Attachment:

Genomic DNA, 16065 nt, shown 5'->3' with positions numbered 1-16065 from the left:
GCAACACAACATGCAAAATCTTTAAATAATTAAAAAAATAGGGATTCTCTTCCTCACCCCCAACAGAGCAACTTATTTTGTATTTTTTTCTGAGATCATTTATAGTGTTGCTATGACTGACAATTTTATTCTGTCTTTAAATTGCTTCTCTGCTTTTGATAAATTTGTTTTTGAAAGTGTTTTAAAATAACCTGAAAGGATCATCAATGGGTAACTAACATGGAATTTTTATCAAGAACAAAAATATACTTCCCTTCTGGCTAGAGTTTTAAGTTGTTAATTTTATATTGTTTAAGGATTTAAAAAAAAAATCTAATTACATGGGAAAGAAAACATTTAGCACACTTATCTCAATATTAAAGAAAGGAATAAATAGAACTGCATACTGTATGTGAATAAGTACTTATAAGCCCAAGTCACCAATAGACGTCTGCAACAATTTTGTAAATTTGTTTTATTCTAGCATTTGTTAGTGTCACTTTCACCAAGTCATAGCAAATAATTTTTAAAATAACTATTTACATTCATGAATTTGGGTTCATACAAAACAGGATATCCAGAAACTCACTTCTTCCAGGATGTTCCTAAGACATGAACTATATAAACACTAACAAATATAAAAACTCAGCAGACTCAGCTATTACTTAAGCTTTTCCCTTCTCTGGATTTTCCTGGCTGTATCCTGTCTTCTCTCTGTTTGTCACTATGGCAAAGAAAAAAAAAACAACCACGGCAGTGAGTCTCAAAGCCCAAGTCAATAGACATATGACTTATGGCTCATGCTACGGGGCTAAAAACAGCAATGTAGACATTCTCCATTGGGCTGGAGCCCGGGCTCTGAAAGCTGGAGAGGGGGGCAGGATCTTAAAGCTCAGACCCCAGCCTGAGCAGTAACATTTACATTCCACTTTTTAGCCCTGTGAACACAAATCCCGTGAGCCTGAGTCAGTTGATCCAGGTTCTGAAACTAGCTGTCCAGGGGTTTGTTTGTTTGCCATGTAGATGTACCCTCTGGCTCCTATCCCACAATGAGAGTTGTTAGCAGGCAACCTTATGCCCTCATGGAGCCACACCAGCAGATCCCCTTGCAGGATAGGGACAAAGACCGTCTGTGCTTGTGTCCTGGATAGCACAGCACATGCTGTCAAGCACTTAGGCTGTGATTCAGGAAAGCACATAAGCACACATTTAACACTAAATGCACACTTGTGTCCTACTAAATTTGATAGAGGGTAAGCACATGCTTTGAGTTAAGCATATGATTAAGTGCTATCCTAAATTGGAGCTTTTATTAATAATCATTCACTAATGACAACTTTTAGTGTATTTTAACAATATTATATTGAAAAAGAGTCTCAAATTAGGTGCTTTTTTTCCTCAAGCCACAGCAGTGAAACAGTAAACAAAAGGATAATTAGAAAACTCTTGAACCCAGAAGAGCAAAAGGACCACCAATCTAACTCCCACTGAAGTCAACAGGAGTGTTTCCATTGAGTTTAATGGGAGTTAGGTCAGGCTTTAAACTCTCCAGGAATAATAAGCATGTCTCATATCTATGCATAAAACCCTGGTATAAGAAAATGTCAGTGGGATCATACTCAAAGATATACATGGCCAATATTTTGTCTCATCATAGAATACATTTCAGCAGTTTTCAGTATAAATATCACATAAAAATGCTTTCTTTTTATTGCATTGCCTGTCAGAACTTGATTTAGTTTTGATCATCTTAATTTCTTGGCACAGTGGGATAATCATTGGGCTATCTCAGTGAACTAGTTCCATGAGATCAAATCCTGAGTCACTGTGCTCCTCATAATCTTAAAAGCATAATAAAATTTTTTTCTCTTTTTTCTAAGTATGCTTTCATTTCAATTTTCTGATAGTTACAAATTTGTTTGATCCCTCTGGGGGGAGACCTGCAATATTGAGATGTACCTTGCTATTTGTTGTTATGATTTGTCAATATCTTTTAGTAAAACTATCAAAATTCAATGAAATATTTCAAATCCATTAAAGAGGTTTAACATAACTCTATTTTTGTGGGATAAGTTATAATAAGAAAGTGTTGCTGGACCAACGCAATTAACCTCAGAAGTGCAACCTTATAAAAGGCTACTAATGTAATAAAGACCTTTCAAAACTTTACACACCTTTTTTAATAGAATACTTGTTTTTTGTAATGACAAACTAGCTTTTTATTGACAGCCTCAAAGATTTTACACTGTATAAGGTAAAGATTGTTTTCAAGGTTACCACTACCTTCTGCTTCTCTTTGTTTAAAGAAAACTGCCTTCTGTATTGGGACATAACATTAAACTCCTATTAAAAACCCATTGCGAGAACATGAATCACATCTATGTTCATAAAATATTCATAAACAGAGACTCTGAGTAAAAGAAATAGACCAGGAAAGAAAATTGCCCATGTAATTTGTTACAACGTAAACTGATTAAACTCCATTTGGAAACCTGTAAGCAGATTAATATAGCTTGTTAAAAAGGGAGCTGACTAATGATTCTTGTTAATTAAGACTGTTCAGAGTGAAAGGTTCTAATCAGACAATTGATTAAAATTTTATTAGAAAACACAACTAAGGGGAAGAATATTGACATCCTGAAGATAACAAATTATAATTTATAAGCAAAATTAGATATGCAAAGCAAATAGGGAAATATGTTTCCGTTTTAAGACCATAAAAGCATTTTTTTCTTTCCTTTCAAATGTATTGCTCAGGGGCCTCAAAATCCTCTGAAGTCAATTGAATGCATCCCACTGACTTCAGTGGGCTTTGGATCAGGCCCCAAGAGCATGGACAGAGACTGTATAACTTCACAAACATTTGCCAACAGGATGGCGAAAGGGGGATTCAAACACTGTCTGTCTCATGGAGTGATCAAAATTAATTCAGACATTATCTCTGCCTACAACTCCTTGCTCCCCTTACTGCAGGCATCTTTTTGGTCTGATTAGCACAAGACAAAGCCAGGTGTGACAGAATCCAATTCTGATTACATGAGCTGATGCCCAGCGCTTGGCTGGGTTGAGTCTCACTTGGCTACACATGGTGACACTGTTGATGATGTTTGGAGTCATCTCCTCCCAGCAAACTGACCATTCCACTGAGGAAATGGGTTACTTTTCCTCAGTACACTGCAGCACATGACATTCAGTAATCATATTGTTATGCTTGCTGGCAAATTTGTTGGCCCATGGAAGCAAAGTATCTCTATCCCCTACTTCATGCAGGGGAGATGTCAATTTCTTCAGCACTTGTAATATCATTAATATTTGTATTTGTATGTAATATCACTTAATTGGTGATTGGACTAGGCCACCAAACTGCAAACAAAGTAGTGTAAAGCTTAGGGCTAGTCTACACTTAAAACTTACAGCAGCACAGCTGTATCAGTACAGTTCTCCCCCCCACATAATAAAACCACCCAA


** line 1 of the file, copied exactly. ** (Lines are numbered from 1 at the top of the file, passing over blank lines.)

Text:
Genomic DNA, 16065 nt, shown 5'->3' with positions numbered 1-16065 from the left: